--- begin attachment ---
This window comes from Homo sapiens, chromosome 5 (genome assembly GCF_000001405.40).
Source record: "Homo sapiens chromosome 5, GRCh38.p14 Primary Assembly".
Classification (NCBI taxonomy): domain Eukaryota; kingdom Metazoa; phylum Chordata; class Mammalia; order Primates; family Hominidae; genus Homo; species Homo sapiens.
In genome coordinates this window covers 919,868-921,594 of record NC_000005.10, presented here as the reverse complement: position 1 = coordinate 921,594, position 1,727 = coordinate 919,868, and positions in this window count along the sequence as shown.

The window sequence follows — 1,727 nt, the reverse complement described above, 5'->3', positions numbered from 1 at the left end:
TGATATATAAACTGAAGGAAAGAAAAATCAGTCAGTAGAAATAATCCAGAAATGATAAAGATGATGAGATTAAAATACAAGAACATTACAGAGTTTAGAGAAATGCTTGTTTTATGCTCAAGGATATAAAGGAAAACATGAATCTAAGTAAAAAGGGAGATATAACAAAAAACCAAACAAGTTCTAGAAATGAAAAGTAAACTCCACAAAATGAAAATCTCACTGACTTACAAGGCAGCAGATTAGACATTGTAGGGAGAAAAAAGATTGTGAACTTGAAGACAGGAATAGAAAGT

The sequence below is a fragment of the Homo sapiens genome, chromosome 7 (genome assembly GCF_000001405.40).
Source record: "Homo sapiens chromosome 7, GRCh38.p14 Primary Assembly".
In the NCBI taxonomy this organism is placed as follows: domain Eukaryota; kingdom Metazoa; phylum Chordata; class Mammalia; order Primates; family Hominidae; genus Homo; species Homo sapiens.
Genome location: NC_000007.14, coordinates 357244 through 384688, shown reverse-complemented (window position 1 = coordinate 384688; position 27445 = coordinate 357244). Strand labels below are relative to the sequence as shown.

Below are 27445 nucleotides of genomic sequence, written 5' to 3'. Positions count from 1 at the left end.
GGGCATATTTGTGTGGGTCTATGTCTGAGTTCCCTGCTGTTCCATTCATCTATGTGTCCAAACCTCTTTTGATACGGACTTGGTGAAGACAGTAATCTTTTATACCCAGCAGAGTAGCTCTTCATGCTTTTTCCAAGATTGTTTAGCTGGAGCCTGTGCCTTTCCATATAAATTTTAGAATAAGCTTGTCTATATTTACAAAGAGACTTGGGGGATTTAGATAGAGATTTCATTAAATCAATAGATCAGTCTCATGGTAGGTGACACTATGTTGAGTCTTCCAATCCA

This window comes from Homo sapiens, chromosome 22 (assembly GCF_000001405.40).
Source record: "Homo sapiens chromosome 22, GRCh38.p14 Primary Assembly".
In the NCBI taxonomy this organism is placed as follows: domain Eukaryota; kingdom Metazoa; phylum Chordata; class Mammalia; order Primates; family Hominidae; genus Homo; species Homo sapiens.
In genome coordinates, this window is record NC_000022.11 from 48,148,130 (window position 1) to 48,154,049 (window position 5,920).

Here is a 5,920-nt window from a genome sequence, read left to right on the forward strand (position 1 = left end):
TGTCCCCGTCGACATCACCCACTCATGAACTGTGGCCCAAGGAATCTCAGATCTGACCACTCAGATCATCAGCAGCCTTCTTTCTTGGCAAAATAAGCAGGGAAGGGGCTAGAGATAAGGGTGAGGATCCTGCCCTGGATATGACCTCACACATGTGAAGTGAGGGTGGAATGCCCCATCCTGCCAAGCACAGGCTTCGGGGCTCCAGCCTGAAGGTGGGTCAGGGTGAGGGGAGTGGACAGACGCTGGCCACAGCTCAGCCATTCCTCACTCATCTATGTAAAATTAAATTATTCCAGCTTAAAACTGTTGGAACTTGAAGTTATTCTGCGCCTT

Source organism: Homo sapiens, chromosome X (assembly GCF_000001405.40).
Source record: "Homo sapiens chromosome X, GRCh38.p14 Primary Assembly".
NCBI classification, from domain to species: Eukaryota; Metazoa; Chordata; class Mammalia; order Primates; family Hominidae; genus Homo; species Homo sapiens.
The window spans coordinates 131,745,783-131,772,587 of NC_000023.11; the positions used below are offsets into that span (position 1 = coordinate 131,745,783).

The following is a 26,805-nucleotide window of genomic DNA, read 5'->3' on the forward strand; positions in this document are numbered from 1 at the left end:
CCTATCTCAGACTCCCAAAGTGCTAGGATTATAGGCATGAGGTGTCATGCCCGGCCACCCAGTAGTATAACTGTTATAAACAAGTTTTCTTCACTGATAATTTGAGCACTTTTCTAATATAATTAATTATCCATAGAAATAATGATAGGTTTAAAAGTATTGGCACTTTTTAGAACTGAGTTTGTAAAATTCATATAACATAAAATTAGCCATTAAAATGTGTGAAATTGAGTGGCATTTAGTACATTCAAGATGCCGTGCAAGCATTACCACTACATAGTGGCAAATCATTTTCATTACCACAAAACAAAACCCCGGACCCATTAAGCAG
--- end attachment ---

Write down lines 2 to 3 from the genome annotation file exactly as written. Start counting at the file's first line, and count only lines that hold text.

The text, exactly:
Source record: "Homo sapiens chromosome 5, GRCh38.p14 Primary Assembly".
Classification (NCBI taxonomy): domain Eukaryota; kingdom Metazoa; phylum Chordata; class Mammalia; order Primates; family Hominidae; genus Homo; species Homo sapiens.